• Christian Glennon

Social Power in Finance: Of Voices, Tribes, and Games of Roulette

As social media investors sought to buy struggling video game retailer GameStop’s stock, the financial industry pushed for regulation and a cease to mob activity. This twin tale of financial giants and Internet investors finding themselves at a tug-of-war, highlights the toxicity of financial exclusion, raises questions over free speech in big capital, and warns us about the dangers of mob mentality.

Setting the Stage

As 2020 ended, a couple of events set the stage for a financial revolt. GameStop had announced a shift in its executive board, due to a fairly weak economic performance; they hoped new blood injected into its management would turn the retailer’s finances around and make its low stock price of around $15 per share increase in value. In reaction to this, Keith Gill, an individual investor, had suddenly become optimistic around this video game seller, arguing that people should be bullish about the $GME stock, that it could be on the upswing. Then, hedge funds Citron Capital and Melvin Capital, who had seen the fiscal prognosis for GameStop, decided to short, or bet against, $GME. People on the Reddit page r/WallStreetBets noticed this action and decided to rally around this stock, AMC, BlackBerry, among others.

So the Redditors took to an app called Robinhood that had, at its core, been an easier way to buy and sell stocks, accessible for all. They begin to buy $GME and $AMC quickly and massively, making their price skyrocket, rising nearly 1,000% in two frenzied weeks. It went from being $42.59 per share on Jan. 22 to $96.83 per share when the market’s bell rung for closure on Jan. 25th, reaching the jaw-dropping – in terms of share average – selling price of $483 per share at the movement’s peak. But as the old adage – and law of nature – goes, everything that goes up must come down, and this also includes artificially raised financial holdings. Robinhood announced that it would limit its financial activity, claiming investing flurries were making markets volatile. In truth, they did not have the financial resources to invest in the name of all share buyers, due to an excess of demand, which raised the fury of many and causing the frenzy to go down.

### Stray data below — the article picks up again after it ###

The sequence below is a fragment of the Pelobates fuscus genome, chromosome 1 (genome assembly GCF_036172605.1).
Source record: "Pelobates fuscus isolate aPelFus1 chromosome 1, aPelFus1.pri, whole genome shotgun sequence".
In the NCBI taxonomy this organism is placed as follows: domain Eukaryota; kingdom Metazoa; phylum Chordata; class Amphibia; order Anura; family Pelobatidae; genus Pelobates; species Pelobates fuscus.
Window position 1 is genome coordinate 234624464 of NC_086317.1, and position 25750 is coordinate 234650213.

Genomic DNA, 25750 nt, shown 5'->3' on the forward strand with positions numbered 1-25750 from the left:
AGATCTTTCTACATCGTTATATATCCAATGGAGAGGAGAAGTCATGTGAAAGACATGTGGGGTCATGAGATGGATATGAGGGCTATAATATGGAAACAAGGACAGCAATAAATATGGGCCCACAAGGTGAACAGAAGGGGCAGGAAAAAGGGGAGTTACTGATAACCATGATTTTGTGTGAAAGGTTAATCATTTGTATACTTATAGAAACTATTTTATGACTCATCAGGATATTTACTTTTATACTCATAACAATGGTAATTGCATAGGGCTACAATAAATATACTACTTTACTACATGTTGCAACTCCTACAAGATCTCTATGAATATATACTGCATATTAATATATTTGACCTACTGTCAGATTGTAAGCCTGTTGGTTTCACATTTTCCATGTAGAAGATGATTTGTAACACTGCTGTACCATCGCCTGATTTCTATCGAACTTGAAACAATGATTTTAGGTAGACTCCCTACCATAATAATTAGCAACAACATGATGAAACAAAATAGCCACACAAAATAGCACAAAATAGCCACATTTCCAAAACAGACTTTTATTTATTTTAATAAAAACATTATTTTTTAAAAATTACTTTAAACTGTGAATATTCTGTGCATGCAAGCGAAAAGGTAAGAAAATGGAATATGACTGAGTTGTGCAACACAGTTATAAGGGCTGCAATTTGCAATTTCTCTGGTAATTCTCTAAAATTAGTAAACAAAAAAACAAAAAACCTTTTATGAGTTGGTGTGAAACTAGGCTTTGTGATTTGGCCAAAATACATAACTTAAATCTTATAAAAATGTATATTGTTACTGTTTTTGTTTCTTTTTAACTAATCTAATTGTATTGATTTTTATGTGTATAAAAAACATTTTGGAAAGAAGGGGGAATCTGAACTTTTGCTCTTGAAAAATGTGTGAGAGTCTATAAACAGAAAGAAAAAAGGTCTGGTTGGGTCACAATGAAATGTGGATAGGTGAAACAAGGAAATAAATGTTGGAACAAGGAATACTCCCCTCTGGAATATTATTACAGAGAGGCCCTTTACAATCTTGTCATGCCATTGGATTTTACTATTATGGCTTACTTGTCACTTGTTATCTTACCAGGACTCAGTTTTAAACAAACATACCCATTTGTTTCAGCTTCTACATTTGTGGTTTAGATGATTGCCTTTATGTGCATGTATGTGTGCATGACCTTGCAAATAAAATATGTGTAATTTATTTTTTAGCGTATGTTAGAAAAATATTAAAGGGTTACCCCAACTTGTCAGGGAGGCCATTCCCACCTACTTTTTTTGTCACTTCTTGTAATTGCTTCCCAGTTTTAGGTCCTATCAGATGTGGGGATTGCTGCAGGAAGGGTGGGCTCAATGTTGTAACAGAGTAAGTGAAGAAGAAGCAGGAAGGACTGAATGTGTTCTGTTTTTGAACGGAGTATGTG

What Does It All Mean Going Forward?

Social media, through Reddit, has just proven that it can conduct the same techniques Wall Street’s financial giants use, in a sort of Promethean fire stealing, so to speak. Drastically different to the norm, where the financial system is locked to a techno- and aristocratic few, these actions display the anger of people wanting a slice of the (fiscal) pie. As a result, much of the financial establishment is panicked at the prospect of coordinated action in trading, arguing that it is an instance of unnatural meddling in the market. So much has the change impacted the technocratic world of the NYSE, that as soon as the frenzy died down, finance’s powerhouse firms – long reluctant of government regulations – immediately reached out to President Biden’s administration to help curb these coordinated financial actions.

But is social media a threat to financial markets? I would argue that it isn’t, because individual’s gains from the frenzy were somewhat modest, and while hedge funds involved lost massive amounts of capital, the impacts of the frenzy were but a drop in the total amount of capital the financial system moves around constantly. More than an assault on the markets, this episode represents the extent to which the excluded masses can voice their preferences in this financial system, and the consequences of making investments either like a tribal pursuit, or a game of roulette.